Medical devices continue to drag down Johnson & Johnson revenue growth, prompting executives to spend copious time analyzing the company's relative strengths in the segment on its latest earnings call.
Johnson & Johnson has a Chinese strategy: long-term thinking. Despite an economic slowdown and regulatory crackdowns--and the example of other multinationals that have scaled back there--CEO Alex Gorsky figures it's worth it to ride out the storm.
Johnson & Johnson CEO Alex Gorsky got a multimillion-dollar pat on the back for 2014. J&J's board upped his pay package to almost $25 million, with more cash, more options, and a much bigger chunk of J&J stock.
Johnson & Johnson CEO Alex Gorsky likes to hint at trouble developing its Chinese sales, but don't expect him to come right out and criticize the prickly Chinese government. In an brief interview with The Wall Street Journal, Gorsky said J&J was looking for new acquisitions in China, with new drugs for lung cancer as one of its topic targets.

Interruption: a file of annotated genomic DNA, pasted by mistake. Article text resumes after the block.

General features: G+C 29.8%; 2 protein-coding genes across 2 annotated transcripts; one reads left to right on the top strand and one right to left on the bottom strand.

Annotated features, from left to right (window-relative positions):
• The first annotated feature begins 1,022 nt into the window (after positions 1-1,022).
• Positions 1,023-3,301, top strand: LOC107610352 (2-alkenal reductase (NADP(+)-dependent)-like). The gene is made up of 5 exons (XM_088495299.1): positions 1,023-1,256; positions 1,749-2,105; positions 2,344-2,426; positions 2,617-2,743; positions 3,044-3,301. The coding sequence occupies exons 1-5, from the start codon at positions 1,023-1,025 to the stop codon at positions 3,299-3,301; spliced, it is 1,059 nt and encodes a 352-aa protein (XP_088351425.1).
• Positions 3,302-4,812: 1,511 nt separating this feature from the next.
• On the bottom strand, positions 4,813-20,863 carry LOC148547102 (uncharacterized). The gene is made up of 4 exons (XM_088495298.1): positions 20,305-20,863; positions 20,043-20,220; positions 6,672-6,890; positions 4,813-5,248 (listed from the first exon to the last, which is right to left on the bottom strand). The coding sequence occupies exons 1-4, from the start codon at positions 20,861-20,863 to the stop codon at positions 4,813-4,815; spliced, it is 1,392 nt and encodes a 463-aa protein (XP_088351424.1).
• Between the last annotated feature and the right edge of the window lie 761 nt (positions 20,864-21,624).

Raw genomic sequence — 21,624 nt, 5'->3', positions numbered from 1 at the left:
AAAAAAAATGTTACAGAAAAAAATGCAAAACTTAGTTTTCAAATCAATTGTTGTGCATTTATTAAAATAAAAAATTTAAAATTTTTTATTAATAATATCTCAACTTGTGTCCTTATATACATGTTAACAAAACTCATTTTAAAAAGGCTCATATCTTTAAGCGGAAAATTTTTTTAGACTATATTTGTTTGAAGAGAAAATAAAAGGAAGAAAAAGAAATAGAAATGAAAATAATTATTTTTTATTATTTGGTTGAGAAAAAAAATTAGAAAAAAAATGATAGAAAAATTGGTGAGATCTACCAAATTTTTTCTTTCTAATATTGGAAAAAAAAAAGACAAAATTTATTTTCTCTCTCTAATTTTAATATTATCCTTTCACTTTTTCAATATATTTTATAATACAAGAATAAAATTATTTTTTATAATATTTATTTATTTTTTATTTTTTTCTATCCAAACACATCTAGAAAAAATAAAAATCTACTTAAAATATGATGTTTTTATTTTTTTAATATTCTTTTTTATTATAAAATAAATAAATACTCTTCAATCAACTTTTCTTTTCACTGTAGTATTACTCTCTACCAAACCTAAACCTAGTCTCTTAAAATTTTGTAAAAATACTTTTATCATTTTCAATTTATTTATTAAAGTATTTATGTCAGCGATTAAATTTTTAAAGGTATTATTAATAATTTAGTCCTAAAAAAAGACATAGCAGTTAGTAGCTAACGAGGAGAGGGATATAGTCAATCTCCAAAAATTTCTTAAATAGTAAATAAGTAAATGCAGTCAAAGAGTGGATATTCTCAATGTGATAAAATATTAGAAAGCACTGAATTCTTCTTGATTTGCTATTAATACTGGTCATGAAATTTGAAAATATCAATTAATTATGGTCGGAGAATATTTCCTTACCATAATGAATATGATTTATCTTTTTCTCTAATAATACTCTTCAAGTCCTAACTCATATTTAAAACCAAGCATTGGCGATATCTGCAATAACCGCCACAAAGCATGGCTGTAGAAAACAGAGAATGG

Second quarter sales for Johnson & Johnson's ($JNJ) medical devices and diagnostics division mirrored those reported in the first quarter, coming in relatively flat at $7.2 billion as sales in its vision and diabetes lines continued to decline due to price competition.
Long dominated by global behemoths like Johnson & Johnson and Pfizer, this executive-pay ranking now includes almost as many biotechs as pharma companies.
While Johnson & Johnson touts another strong quarter of device and diagnostics sales, subtracting the effects of its blockbuster deal for Synthes, the company charted almost no med tech improvement over the past year.
J&J expects its McNeil Consumer Healthcare division to be set free of a two-year-old FDA consent decree by year's end. That order has kept its main OTC plant in Fort Washington, PA, closed and placed strict oversight on two others.
Johnson & Johnson says that by year's end it can start ticking off the punch list with the FDA at its Fort Washington, PA, manufacturing site, setting the stage for shedding a federal consent decree.
Another Big Pharma CEO is having a pep talk with employees about manufacturing lapses and the need to reflect on quality.